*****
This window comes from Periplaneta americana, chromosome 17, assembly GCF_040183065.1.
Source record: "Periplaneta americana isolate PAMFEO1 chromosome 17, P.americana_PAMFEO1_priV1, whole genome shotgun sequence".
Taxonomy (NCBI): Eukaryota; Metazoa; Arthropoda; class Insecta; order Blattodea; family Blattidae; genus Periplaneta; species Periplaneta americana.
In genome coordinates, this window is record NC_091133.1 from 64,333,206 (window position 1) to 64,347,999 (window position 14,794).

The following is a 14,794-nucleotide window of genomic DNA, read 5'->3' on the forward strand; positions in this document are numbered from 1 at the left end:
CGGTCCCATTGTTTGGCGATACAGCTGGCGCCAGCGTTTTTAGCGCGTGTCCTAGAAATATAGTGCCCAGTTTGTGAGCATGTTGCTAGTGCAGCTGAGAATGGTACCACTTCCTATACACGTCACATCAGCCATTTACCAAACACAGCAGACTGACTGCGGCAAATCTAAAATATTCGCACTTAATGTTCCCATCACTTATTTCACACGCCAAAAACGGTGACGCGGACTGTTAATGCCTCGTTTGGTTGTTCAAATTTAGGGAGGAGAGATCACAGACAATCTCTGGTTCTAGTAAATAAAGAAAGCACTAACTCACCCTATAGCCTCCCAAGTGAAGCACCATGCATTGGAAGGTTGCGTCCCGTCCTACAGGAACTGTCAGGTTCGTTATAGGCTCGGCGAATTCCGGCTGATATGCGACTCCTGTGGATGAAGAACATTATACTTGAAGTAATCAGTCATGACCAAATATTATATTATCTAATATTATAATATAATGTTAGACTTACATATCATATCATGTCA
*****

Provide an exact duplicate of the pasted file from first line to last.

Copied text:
This window comes from Periplaneta americana, chromosome 17, assembly GCF_040183065.1.
Source record: "Periplaneta americana isolate PAMFEO1 chromosome 17, P.americana_PAMFEO1_priV1, whole genome shotgun sequence".
Taxonomy (NCBI): Eukaryota; Metazoa; Arthropoda; class Insecta; order Blattodea; family Blattidae; genus Periplaneta; species Periplaneta americana.
In genome coordinates, this window is record NC_091133.1 from 64,333,206 (window position 1) to 64,347,999 (window position 14,794).

The following is a 14,794-nucleotide window of genomic DNA, read 5'->3' on the forward strand; positions in this document are numbered from 1 at the left end:
CGGTCCCATTGTTTGGCGATACAGCTGGCGCCAGCGTTTTTAGCGCGTGTCCTAGAAATATAGTGCCCAGTTTGTGAGCATGTTGCTAGTGCAGCTGAGAATGGTACCACTTCCTATACACGTCACATCAGCCATTTACCAAACACAGCAGACTGACTGCGGCAAATCTAAAATATTCGCACTTAATGTTCCCATCACTTATTTCACACGCCAAAAACGGTGACGCGGACTGTTAATGCCTCGTTTGGTTGTTCAAATTTAGGGAGGAGAGATCACAGACAATCTCTGGTTCTAGTAAATAAAGAAAGCACTAACTCACCCTATAGCCTCCCAAGTGAAGCACCATGCATTGGAAGGTTGCGTCCCGTCCTACAGGAACTGTCAGGTTCGTTATAGGCTCGGCGAATTCCGGCTGATATGCGACTCCTGTGGATGAAGAACATTATACTTGAAGTAATCAGTCATGACCAAATATTATATTATCTAATATTATAATATAATGTTAGACTTACATATCATATCATGTCA